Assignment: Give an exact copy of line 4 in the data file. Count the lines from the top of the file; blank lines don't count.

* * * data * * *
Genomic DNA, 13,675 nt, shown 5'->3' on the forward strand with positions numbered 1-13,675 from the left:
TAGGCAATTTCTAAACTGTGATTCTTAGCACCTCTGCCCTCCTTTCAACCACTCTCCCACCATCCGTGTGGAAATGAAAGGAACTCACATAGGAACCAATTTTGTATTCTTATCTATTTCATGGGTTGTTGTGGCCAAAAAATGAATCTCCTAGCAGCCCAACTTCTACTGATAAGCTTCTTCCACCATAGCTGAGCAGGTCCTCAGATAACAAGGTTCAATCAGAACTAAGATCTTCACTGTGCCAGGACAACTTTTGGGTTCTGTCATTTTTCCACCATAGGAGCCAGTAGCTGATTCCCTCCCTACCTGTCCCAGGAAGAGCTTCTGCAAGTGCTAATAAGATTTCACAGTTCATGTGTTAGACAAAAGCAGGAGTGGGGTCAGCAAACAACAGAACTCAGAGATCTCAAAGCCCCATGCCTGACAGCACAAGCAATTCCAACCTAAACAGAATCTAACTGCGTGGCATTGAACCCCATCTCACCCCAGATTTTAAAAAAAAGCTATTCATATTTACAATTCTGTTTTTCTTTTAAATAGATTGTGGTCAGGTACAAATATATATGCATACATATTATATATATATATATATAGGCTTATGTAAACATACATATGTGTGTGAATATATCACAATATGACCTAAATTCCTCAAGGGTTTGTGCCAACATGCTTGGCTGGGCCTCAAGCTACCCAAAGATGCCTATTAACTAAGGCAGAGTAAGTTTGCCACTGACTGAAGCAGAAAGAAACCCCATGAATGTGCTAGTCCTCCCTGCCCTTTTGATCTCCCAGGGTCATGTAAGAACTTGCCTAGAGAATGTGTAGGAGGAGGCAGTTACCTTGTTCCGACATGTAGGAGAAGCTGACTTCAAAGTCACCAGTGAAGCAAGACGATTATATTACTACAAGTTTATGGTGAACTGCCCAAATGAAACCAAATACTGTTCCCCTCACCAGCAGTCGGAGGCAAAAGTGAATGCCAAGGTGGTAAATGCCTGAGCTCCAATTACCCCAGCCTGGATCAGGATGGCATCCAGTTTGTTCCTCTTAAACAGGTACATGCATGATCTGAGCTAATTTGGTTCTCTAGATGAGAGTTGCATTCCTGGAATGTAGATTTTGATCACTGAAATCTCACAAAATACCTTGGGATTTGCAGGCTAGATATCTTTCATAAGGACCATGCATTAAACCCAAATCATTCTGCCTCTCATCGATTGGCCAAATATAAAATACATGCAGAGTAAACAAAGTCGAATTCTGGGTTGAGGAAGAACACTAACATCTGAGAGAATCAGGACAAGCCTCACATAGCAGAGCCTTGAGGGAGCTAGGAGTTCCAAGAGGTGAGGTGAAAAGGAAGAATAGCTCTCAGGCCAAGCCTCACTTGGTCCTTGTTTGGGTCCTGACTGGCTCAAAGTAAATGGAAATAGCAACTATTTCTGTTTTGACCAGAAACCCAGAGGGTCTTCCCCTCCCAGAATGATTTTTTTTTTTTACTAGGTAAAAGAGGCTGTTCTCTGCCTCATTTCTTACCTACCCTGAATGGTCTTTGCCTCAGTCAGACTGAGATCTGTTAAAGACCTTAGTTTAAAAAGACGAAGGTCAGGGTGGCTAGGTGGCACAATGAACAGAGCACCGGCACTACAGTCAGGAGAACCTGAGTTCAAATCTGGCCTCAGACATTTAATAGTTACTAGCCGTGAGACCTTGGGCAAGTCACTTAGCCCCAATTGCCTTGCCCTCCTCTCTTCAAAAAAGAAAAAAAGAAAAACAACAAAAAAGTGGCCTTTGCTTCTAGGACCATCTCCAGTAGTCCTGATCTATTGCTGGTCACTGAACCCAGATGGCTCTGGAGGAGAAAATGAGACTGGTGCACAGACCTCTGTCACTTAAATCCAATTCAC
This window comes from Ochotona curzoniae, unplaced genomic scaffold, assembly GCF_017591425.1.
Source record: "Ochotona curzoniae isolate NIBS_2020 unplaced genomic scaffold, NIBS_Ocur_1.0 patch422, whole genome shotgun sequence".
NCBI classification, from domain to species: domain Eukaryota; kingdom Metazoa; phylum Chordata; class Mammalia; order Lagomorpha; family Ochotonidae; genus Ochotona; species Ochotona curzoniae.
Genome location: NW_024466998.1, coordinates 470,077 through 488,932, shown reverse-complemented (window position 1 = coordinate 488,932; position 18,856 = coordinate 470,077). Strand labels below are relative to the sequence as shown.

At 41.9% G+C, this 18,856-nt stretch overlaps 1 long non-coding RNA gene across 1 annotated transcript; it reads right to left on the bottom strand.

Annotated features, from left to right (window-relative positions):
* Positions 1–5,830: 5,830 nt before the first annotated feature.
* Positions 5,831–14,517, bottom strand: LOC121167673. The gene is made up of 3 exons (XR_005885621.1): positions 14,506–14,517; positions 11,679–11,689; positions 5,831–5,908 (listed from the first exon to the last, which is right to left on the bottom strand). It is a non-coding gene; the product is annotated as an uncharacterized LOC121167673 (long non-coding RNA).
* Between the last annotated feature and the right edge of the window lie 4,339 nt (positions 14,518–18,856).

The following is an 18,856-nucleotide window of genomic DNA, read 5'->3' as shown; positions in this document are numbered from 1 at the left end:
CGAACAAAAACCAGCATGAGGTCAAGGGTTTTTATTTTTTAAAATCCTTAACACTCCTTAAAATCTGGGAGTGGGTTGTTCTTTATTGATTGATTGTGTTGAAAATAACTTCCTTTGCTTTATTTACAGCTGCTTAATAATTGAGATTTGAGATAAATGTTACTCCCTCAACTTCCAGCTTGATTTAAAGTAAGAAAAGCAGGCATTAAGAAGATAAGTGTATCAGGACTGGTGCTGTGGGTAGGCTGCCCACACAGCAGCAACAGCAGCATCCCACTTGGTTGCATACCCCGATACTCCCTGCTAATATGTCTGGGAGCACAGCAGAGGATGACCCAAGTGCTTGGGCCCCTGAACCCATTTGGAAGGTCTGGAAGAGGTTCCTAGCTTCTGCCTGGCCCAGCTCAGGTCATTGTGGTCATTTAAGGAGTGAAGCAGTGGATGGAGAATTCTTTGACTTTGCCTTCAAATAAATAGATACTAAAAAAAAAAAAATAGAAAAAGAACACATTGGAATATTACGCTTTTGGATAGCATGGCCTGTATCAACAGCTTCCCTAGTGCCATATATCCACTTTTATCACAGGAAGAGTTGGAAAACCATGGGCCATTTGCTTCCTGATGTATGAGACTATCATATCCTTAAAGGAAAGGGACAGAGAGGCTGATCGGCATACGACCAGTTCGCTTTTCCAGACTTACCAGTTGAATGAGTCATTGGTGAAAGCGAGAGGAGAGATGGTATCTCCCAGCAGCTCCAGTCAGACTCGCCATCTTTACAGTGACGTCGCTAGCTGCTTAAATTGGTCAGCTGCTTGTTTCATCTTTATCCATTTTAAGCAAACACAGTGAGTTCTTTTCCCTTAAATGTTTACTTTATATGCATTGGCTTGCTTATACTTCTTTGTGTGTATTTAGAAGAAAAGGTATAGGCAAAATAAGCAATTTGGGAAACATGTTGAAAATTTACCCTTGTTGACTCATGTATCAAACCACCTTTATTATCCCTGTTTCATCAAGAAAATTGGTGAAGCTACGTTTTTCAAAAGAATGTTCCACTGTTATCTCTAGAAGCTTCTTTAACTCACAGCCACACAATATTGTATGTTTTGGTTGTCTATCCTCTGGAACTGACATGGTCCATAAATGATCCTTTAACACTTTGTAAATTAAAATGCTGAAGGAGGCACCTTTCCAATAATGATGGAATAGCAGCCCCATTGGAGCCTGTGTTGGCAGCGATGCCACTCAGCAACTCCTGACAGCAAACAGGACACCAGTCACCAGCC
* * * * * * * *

Source record: "Ochotona curzoniae isolate NIBS_2020 unplaced genomic scaffold, NIBS_Ocur_1.0 patch422, whole genome shotgun sequence".